Sibling Rivalry (page 2)
Sibling rivalry occurs in families when one child wants what the other has or when one child is not getting equal attention to another. It often begins when a 2nd child first comes into the home. Child 1 has had all the attention and now another little person is getting most of it. A small child does not understand family dynamics and can only show disapproval by acting out in some way. This may be demonstrated directly or indirectly. Child 1 may start creating negative attention by throwing things, crying, having tantrums or squeezing in between you and your new baby. They might start wetting the bed, or regressing into baby behaviors.
Here are some ways of lessening the likelihood of sibling rivalry in pre-school children.
Anticipate that child 1 may feel left out when the new baby comes into the home. Talk to child 1 about what you will be doing for the new baby and that you would like their help. Give them responsibilities to help you. Child 1 can learn to make his own bed, put dishes in the washer, fold the baby clothes, and hold the new baby. They can be made to feel very grown up and special when performing these helping tasks for you. Child 1 is getting praise and attention from you even though you still have to see to the needs of the new baby. While you are feeding the new baby, give child 1 some absorbing activity to do so they are not waiting around for your attention.
There are a number of reasons why rivalry occurs with older siblings. Here are some of them – parents compare one child’s ability with another and talk about it in front of the other child; parents favor one child over another; expectations force a child into some activity or sport they are not good at and, when they can’t master it, they are left feeling not good enough; a middle child is sometimes ‘lost’ in the mix, feels left out, and this may lead to jealousy.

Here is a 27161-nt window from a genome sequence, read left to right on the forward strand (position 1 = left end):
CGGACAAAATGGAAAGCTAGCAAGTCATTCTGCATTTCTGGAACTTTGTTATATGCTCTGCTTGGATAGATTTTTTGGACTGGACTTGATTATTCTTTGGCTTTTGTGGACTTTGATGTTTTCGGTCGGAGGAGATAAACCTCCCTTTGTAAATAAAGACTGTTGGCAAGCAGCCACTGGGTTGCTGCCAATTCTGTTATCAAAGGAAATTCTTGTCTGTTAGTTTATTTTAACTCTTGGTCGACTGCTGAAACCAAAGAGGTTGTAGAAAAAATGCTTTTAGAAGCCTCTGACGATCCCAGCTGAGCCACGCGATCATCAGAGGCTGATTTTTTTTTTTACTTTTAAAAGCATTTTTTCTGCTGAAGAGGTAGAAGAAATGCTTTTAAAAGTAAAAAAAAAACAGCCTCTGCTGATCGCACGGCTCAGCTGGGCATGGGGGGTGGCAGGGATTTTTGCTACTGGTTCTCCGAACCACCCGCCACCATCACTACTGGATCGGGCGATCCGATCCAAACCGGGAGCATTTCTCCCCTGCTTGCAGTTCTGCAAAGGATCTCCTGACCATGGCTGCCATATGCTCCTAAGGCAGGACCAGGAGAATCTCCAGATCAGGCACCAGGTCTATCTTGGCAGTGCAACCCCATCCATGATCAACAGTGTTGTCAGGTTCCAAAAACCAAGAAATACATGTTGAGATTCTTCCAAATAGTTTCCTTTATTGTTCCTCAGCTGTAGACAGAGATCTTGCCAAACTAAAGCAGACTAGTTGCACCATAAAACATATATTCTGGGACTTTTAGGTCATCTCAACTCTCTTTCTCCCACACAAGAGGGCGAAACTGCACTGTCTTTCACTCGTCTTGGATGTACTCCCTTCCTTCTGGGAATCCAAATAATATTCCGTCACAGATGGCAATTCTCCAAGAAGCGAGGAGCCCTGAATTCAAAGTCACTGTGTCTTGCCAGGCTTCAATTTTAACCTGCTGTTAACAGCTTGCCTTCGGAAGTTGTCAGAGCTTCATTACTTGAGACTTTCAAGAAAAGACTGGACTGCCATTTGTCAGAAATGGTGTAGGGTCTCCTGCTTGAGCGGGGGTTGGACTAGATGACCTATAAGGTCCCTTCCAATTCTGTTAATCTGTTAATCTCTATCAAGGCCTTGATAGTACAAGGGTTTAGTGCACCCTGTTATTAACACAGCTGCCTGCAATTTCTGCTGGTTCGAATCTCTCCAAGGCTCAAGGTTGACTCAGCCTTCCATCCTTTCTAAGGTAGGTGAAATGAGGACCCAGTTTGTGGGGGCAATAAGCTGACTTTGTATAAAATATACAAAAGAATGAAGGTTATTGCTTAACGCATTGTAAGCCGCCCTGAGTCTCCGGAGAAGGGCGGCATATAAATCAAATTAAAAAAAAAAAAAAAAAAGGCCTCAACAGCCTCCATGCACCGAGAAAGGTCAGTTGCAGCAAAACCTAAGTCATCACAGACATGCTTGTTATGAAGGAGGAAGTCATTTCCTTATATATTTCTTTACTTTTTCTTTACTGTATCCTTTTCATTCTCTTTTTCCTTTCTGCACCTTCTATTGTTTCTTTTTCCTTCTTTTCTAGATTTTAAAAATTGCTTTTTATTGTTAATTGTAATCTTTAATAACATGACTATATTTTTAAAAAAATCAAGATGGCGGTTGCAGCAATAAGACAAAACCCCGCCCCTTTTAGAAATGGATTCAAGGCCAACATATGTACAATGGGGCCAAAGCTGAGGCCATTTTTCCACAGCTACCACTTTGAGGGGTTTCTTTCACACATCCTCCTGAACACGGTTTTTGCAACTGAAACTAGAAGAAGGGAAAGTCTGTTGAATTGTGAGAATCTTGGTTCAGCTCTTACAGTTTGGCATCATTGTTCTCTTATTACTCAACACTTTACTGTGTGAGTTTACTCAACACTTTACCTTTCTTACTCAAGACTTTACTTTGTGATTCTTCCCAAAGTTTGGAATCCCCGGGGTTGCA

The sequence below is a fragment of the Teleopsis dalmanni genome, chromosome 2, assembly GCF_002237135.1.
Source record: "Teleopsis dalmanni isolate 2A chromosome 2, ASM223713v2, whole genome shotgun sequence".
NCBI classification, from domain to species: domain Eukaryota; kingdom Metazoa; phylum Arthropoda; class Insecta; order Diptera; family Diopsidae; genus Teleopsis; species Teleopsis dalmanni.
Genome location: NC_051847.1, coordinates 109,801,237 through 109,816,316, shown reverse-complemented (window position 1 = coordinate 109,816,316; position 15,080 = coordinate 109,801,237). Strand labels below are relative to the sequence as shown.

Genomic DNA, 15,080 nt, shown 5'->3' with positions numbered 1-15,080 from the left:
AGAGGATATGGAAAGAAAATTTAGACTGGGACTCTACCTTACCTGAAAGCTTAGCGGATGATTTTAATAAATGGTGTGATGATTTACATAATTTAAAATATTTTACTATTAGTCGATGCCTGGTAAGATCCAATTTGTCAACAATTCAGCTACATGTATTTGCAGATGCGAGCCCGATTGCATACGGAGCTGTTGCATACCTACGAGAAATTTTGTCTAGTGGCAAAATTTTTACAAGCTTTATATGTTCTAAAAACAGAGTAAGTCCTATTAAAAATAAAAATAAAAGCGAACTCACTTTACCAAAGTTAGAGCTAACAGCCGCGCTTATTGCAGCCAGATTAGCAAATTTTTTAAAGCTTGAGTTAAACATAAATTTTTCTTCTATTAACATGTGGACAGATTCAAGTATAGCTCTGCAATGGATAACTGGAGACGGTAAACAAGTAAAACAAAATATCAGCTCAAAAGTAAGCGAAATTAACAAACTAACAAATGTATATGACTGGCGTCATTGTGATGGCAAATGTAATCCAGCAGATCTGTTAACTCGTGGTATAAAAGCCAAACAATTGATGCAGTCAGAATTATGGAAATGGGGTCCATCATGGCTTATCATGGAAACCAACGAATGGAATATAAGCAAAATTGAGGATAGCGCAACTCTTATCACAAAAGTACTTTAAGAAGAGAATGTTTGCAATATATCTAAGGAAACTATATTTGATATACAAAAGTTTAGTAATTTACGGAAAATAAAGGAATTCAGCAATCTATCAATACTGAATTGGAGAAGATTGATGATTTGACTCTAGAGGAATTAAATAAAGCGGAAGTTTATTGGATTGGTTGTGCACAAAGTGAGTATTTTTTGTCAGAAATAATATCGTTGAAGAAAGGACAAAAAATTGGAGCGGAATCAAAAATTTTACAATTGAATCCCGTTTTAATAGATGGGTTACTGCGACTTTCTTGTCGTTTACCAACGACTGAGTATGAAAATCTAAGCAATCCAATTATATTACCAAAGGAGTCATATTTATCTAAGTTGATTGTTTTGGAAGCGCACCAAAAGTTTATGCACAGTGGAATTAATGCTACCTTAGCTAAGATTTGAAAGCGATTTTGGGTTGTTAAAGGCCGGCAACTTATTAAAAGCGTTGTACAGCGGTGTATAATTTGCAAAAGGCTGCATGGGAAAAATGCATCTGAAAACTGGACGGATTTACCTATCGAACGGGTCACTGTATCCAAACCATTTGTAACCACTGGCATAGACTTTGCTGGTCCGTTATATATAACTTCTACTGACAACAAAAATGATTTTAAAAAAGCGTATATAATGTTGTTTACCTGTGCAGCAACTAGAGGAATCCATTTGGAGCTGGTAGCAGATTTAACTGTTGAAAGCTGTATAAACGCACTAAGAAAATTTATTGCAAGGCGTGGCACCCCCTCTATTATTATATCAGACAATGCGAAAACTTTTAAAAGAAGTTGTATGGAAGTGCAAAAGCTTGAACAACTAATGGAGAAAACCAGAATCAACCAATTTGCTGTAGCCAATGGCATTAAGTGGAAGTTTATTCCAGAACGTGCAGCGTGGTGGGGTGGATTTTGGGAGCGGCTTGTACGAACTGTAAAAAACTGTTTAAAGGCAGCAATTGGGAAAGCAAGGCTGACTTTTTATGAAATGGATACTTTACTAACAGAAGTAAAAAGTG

Here are some suggestions for preventing sibling rivalry in the long term:
Have a clear set of family values in place to ensure equal love and attention for one another. Celebrate and encourage the differences in your children’s skills, abilities and personalities. Accept that kids of any age have strong feelings and that they need an opportunity to express feelings of hurt and unhappiness. Take each child out separately for some good quality time with parent/s. Be aware of the ‘middle child syndrome’ and make sure they don’t feel left out. If not discouraged and dealt with, sibling rivalry can continue throughout life.
Here are some suggestions of what to do when sibling rivalry already exists:
Take each child separately, and encourage them to talk about negative feelings they have for their siblings. You may be surprised at what they tell you. Then get the two siblings together, and with you present, have them tell one another how they feel. Go back to the family values you created together and discuss the value of respecting one another and what that will look like. Discuss how these feelings of rivalry can be prevented in future.
Open dialogue and honest expression of how we feel, is the quickest way to resolve conflicts.
For any further information on this subject, refer to our website – www.forefrontfamilies.org
Reprinted with the permission of Forefront Families. ©2006-2008 Forefront Families. All Rights Reserved.
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